2012 marks a significant milestone in Allentown’s history as the city is celebrating its 250th Anniversary.  Throughout the year special events and programs have been held to mark the occasion.  The year-long tribute culminates with a weekend of events at the end of the month.

The “Celebration Weekend” will take place from September 27th through the 29th. The events include a Peace and Prosperity Ecumenical Service on September 27th, a Hess’s Hollywood on Hamilton Restaurant Night on the 28th and the Points of Pride Parade and Community Festival on the 29th.

“This is going to be a great weekend for the city of Allentown,” said Mayor Pawlowski.  “A lot of planning has gone into this event, and the parade and festival will be the icing on the cake.”

Pastor Bob Stevens of Zion’s Liberty Bell Church who serves as Chairman of the Points of Pride Parade and Festival Committee shared updates about the Parade and Festival:

– An Opening Ceremony featuring the Old Guard Fife and Drum Corps from the U.S. Army will take place in front of William Allen High School will kick-off the Parade at 11am.
– The Parade will head South on 17th to Hamilton Street and head East to the Downtown where the festival will take place.
– More than 20 bands will perform in the parade and at the festival.
– More than 70 groups are registered to participate in the parade and more than 90 are signed up for the festival.
– The festival, which begins at noon, features a Capital BlueCross Health Corner with more than 10 partners providing services.
– There will be fun activities for all ages.

For more details on this and other 250th Anniversary events, please visit

Calling all volunteers! We need your help for a special day in Allentown’s history. Be a part of the Points of Pride Parade and Community Festival in Allentown on September 29th, 2012.

At the Points of Pride Parade, spectators will watch history pass by, from 17th down Hamilton Street, as each division of the parade represents fifty years in Allentown’s history.

Then the Points of Pride Community Festival will begin at noon on Hamilton from 8th – 10th Street and on 9th Street there will be vendors, exhibits, children’s activities and entertainers. The fun continues until 7 p.m.

To sign up please visit: 
if you have questions call or e-mail:
Tara Craig at 610-437-7530



Community members including residents, volunteers from local churches, and union members, gathered recently to build a new playground at Franklin Park.

Members from different unions, all part of the Lehigh Valley Construction and Building Trades Council, lent their expertise to assemble the new equipment, which cost $70,000, and was funded by the Trexler Trust Fund.

Members from Christ Lutheran Church and Congregations United for Neighborhood Action pitched in as well to build the new play structures early on Saturday morning, August 25th, providing the park with some desperately needed new equipment.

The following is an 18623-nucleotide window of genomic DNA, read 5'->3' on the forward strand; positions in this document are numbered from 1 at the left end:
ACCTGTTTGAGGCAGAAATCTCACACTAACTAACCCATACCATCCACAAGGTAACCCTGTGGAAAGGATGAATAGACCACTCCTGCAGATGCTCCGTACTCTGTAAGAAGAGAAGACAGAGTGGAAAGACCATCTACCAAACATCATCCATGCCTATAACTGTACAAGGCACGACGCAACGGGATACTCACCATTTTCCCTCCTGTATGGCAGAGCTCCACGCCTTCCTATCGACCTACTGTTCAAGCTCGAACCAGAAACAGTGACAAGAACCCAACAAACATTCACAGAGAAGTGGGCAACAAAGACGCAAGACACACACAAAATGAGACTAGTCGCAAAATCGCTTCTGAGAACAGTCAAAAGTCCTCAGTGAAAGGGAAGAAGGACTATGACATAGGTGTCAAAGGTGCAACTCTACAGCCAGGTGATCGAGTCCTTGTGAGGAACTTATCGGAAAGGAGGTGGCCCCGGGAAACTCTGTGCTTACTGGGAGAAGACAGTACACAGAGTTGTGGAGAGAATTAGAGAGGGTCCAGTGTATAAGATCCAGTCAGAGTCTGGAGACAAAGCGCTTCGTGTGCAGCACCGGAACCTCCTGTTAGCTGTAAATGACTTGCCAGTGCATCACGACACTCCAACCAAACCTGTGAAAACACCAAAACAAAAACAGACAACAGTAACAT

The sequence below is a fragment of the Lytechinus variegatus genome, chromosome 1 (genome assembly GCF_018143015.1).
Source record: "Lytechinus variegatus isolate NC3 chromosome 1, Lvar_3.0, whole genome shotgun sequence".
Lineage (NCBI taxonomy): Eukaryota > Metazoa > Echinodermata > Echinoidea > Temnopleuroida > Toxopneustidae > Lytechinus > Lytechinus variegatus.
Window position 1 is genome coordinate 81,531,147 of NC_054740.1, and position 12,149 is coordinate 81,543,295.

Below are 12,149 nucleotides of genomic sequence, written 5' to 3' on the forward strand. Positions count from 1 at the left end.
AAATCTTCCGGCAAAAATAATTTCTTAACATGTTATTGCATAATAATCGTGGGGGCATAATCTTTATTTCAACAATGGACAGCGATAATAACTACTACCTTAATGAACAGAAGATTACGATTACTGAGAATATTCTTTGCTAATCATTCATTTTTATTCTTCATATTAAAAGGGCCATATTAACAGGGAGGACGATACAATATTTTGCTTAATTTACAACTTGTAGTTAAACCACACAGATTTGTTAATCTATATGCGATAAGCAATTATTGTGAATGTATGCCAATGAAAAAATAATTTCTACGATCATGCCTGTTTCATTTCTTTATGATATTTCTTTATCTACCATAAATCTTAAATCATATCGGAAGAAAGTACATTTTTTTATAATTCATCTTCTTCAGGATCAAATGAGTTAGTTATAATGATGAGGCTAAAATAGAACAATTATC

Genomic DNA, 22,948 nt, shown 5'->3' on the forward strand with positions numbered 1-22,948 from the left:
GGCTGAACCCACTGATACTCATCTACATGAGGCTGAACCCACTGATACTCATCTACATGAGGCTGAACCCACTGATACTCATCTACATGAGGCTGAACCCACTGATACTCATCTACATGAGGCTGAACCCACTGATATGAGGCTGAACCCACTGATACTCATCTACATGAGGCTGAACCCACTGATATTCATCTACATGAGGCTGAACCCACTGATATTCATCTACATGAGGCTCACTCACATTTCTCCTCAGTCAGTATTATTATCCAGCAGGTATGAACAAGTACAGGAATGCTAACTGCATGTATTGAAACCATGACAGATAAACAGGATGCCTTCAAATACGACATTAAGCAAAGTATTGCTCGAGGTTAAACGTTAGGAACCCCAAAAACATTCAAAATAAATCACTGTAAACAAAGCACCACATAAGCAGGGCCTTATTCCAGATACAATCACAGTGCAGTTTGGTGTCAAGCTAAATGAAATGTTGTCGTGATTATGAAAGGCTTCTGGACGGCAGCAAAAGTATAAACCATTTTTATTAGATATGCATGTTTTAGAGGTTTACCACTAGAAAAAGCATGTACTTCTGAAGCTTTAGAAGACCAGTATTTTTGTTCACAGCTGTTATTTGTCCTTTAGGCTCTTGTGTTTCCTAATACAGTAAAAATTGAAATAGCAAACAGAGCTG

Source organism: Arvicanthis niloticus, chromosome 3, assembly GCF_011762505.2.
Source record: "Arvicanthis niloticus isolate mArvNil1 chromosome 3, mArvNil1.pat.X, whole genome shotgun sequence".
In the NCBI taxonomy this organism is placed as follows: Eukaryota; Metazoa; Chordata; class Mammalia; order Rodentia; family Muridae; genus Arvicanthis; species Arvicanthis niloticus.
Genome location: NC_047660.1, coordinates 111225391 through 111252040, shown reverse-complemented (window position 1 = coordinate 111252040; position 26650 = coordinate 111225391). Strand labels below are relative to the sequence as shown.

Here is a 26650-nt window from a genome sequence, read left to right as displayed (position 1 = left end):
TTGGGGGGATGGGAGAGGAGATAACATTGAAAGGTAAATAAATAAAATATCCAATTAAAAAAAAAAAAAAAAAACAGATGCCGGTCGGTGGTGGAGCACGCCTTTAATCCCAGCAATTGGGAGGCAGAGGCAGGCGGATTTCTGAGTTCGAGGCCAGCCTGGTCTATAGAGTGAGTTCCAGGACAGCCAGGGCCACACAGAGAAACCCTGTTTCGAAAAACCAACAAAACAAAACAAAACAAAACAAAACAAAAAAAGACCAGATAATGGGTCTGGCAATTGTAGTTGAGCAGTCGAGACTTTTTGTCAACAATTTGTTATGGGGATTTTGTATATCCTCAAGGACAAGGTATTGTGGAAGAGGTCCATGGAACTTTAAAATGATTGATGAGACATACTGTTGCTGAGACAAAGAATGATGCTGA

“By 7:30, pieces already were coming together,” said the Rev. Maritza Torres Dolich, outreach pastor of St. Stephen Outreach Center of Christ Lutheran Church, which is located next to the Playground.  “This is great for the neighborhood.  The kids can’t wait until it’s finished so they can play.”

“These guys work so fast, they were almost done by the time I got here,” said Mayor Pawlowski.  “This park really needed an upgrade, and this provides the neighborhood kids with a new, clean and safe place to play, and I can’t thank the Building Trades and community members enough for their effort.”

“Some of these guys are not even from around here,” said City Councilman Joe Davis, also a member of Bricklayers Local #5.  “It doesn’t matter where the project is, we gather together to help out the community, whether it’s our own or not.”

The construction was nearly completed by noon, with only concrete left to be poured.  “This is what we do,” said Anthony Gallagher of Steamfitters local #420.  “Community service is a large part of labor unions.  We live in the communities, so we’re here to serve them.  We’re proud of our quality work and we want to share it with our neighbors.  That’s pretty much what labor unions are all about:  community,”



Mayor Pawlowski returned from attending the Democratic National Convention in Charlotte, N.C. fired up and ready to move forward.  “All the speeches were great,” said Pawlowski.  “The President’s speech was very inspiring and really fired up the arena.  The energy and excitement was just off the charts.  The speech by former President Bill Clinton was just amazing.  He didn’t need to use any furniture to get his point across, just the facts.  The message was crystallized and focused.  The reasons to re-elect the President are very clear.”

Mayor Pawlowski and City Council President Julio Guridy represented Allentown as Pennsylvania delegates.  “It was an amazing experience,” added Pawlowski.  “I was honored to be in the same arena with all of those great Democrats.  We’re all fired up and ready to do our part to move this country forward by re-electing the President and all the great democratic candidates running in November.”



Allentown Mayor Ed Pawlowski and Allentown School District Superintendent Dr. C. Russell Mayo recently participated in a White House Education Forum.  The event was hosted by the White House and the US Department of Education. It was held in the Eisenhower Executive Office Building of the White House on August 31st.

Senior Obama Administration and Department officials led the conference which took an in-depth look at the Administration’s education programs and initiatives, including specific conversations about K-12, higher education and other focus areas.

“I have been fortunate enough to be invited to a number of White House forums,” said Mayor Pawlowski.  “I have found representatives extremely receptive to listening to our ideas and concerns.  This one in particular was important because it focused on the issues facing elementary and secondary education, which are struggling here in Allentown due to state education cuts.  Dr. Mayo and I expressed our concern about how it is affecting our children’s education and what the Federal Government can do to help the Allentown School District.